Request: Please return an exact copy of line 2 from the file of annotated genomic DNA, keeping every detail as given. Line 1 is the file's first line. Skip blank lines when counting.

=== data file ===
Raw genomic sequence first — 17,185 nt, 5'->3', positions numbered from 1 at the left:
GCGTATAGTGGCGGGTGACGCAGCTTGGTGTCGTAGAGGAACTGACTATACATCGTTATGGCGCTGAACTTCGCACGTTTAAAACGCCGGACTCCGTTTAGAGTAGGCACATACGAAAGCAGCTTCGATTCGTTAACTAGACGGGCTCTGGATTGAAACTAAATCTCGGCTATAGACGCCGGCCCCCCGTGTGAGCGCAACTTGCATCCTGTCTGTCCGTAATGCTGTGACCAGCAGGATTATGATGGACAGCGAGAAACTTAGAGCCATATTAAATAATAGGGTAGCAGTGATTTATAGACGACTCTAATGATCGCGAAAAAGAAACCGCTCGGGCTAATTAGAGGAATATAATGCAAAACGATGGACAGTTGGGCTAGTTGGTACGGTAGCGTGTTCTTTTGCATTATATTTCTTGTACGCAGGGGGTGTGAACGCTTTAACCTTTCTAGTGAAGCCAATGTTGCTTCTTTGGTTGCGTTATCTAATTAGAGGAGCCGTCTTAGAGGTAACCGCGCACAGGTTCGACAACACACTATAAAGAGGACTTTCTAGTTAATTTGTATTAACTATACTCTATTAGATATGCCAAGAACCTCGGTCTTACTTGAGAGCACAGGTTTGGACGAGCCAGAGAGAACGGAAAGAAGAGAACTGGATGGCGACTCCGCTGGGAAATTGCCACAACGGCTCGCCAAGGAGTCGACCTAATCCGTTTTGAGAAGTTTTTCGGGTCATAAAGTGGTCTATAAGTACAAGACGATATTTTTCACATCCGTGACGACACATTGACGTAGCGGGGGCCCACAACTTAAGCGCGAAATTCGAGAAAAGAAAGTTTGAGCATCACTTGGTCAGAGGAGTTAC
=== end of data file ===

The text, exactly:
GCGTATAGTGGCGGGTGACGCAGCTTGGTGTCGTAGAGGAACTGACTATACATCGTTATGGCGCTGAACTTCGCACGTTTAAAACGCCGGACTCCGTTTAGAGTAGGCACATACGAAAGCAGCTTCGATTCGTTAACTAGACGGGCTCTGGATTGAAACTAAATCTCGGCTATAGACGCCGGCCCCCCGTGTGAGCGCAACTTGCATCCTGTCTGTCCGTAATGCTGTGACCAGCAGGATTATGATGGACAGCGAGAAACTTAGAGCCATATTAAATAATAGGGTAGCAGTGATTTATAGACGACTCTAATGATCGCGAAAAAGAAACCGCTCGGGCTAATTAGAGGAATATAATGCAAAACGATGGACAGTTGGGCTAGTTGGTACGGTAGCGTGTTCTTTTGCATTATATTTCTTGTACGCAGGGGGTGTGAACGCTTTAACCTTTCTAGTGAAGCCAATGTTGCTTCTTTGGTTGCGTTATCTAATTAGAGGAGCCGTCTTAGAGGTAACCGCGCACAGGTTCGACAACACACTATAAAGAGGACTTTCTAGTTAATTTGTATTAACTATACTCTATTAGATATGCCAAGAACCTCGGTCTTACTTGAGAGCACAGGTTTGGACGAGCCAGAGAGAACGGAAAGAAGAGAACTGGATGGCGACTCCGCTGGGAAATTGCCACAACGGCTCGCCAAGGAGTCGACCTAATCCGTTTTGAGAAGTTTTTCGGGTCATAAAGTGGTCTATAAGTACAAGACGATATTTTTCACATCCGTGACGACACATTGACGTAGCGGGGGCCCACAACTTAAGCGCGAAATTCGAGAAAAGAAAGTTTGAGCATCACTTGGTCAGAGGAGTTAC